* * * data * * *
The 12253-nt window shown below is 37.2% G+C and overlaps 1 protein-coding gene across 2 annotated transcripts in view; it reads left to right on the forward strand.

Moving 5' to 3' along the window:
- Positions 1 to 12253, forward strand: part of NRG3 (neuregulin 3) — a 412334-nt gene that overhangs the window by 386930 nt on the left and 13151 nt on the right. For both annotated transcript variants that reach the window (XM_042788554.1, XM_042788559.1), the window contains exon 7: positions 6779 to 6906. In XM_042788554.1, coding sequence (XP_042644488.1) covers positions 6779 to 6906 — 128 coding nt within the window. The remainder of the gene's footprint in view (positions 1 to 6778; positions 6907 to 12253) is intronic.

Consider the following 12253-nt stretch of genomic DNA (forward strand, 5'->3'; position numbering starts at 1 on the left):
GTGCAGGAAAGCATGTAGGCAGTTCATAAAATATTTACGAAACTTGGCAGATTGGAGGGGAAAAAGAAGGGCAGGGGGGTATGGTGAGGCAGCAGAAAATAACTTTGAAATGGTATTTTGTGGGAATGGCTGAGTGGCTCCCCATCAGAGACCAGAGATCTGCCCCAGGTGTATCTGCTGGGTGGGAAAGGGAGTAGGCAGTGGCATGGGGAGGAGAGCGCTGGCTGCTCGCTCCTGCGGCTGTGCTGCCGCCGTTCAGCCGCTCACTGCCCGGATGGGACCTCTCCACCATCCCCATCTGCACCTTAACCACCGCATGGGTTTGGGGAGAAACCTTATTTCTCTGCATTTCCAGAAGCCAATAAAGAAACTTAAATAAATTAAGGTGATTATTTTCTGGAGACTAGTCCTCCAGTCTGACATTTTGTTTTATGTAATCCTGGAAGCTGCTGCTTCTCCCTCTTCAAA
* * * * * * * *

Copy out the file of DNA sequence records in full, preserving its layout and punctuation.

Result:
The 12253-nt window shown below is 37.2% G+C and overlaps 1 protein-coding gene across 2 annotated transcripts in view; it reads left to right on the forward strand.

Moving 5' to 3' along the window:
- Positions 1 to 12253, forward strand: part of NRG3 (neuregulin 3) — a 412334-nt gene that overhangs the window by 386930 nt on the left and 13151 nt on the right. For both annotated transcript variants that reach the window (XM_042788554.1, XM_042788559.1), the window contains exon 7: positions 6779 to 6906. In XM_042788554.1, coding sequence (XP_042644488.1) covers positions 6779 to 6906 — 128 coding nt within the window. The remainder of the gene's footprint in view (positions 1 to 6778; positions 6907 to 12253) is intronic.

Consider the following 12253-nt stretch of genomic DNA (forward strand, 5'->3'; position numbering starts at 1 on the left):
GTGCAGGAAAGCATGTAGGCAGTTCATAAAATATTTACGAAACTTGGCAGATTGGAGGGGAAAAAGAAGGGCAGGGGGGTATGGTGAGGCAGCAGAAAATAACTTTGAAATGGTATTTTGTGGGAATGGCTGAGTGGCTCCCCATCAGAGACCAGAGATCTGCCCCAGGTGTATCTGCTGGGTGGGAAAGGGAGTAGGCAGTGGCATGGGGAGGAGAGCGCTGGCTGCTCGCTCCTGCGGCTGTGCTGCCGCCGTTCAGCCGCTCACTGCCCGGATGGGACCTCTCCACCATCCCCATCTGCACCTTAACCACCGCATGGGTTTGGGGAGAAACCTTATTTCTCTGCATTTCCAGAAGCCAATAAAGAAACTTAAATAAATTAAGGTGATTATTTTCTGGAGACTAGTCCTCCAGTCTGACATTTTGTTTTATGTAATCCTGGAAGCTGCTGCTTCTCCCTCTTCAAA